Rokusuke Ei, who wrote the lyrics to the global hit “Sukiyaki” (“Ue o Muite Aruko”), passed away from pneumonia at his home on Thursday. He was 83.
Born in Tokyo in 1933 and a graduate of Waseda University, Ei began his career as a broadcast scriptwriter before teaming up with jazz pianist and “Sukiyaki” composer Hachidai Nakamura to form the Hachi-Roku songwriting duo. Nakamura passed away in 1992.
“Ei reinvented Japanese songwriting and was largely responsible for the creation of a new genre of kayōkyoku (traditional Japanese pop),” says Michael Furmanovsky, a professor of Japanese popular culture at Ryukoku University. “His simple but profound phrases eschewed the flowery language that was considered the default for a song of loneliness and loss. Instead he used the everyday language and expressions of the baby boom generation to literally craft the Showa dream in song.”
“Sukiyaki,” whose original title translates as “Let’s Walk Looking Up” and which was sung by Kyu Sakamoto (1941-85), reached the top of the Billboard Top 100 in June 1963. The track has been said to have been written by Ei (whose real name was Takao Ei) in response to political events of the late 1950s.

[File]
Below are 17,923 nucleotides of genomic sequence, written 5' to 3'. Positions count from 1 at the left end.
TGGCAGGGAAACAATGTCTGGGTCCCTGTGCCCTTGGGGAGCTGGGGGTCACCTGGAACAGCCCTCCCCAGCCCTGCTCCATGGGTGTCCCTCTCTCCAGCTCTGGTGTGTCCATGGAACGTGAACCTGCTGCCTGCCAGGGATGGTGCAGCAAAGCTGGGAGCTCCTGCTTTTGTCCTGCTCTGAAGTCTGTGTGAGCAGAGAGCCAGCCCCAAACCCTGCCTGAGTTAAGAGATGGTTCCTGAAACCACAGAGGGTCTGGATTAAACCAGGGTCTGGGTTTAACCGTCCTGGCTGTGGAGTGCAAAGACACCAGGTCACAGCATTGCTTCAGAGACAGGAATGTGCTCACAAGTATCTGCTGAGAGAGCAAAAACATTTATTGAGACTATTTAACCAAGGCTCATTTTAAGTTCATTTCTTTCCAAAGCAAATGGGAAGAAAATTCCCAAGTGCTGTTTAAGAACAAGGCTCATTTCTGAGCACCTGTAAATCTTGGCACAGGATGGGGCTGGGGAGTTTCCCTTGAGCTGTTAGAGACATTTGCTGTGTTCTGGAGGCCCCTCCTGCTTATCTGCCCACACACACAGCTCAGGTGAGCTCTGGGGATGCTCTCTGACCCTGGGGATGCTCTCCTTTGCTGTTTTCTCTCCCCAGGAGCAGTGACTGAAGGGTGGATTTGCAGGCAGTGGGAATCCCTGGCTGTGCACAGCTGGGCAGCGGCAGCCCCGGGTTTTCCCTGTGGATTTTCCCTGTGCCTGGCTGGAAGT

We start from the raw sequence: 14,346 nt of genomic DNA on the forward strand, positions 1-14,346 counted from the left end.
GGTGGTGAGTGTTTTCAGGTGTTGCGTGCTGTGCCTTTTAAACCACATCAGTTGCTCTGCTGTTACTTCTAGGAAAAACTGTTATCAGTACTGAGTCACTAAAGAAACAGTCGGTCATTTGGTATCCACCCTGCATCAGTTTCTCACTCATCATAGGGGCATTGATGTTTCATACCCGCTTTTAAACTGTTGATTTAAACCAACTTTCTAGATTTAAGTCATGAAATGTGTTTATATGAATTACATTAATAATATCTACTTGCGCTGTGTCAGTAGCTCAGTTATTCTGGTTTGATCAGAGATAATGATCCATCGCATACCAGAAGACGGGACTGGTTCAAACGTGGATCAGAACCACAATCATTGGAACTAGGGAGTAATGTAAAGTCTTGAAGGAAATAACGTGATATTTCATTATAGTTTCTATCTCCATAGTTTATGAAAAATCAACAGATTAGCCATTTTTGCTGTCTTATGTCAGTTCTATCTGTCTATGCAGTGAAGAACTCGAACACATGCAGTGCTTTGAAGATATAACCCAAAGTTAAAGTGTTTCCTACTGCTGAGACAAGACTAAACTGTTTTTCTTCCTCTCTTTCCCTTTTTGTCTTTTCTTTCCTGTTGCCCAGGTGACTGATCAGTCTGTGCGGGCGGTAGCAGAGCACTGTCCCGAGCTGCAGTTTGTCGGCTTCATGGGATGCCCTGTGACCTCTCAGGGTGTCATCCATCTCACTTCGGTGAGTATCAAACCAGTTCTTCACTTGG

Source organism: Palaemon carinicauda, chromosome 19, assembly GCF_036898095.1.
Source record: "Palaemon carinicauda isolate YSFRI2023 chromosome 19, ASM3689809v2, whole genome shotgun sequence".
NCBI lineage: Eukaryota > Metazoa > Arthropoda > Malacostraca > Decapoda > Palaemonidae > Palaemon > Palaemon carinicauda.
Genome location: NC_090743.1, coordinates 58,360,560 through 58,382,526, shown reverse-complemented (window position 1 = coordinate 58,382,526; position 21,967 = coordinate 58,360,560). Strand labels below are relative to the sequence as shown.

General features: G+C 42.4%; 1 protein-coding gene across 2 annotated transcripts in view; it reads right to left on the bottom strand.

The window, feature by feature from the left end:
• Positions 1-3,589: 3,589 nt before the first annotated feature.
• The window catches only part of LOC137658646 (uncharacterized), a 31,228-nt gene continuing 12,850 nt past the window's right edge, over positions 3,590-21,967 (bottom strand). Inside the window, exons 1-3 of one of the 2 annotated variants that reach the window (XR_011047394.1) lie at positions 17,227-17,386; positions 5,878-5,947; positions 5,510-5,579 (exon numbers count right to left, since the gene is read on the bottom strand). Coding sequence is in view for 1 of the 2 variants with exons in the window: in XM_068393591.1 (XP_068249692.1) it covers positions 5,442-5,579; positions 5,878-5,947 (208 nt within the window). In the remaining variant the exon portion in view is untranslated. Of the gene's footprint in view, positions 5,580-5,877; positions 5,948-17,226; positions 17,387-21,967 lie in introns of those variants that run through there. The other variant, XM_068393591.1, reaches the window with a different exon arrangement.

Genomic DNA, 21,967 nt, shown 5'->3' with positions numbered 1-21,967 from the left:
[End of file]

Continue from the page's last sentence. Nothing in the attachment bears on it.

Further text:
The song was released ahead of the 1964 Tokyo Olympics and perceptions of the Japanese at the time were still somewhat negative. Writing in to BBC on the 50th anniversary of “Sukiyaki,” American John Taylor described the effect it had on people he knew.
“I am not old enough to remember the song coming out in 1963, but many older Americans have said this song marked the first instance where they began to see Japanese people not just as a former enemy or some mysterious, exotic race, but as people with feelings no different from their own, and capable of expressing beautiful, tender emotions.”
The song has been covered many times by everyone from jazz artists such as Kenny Ball to rapper Slick Rick.
Among his other songs, Ei wrote the lyrics to 1963’s “Miagete Goran Yoru no Hoshi O,” which was also sung by Sakamoto, “Konnichiwa Akachan” (“Hello Baby”) in the same year, and Hajimete no Machi De” in 1979. Ei was also a published author and in 2000 he won the Kikuchi Kan Prize for literature.
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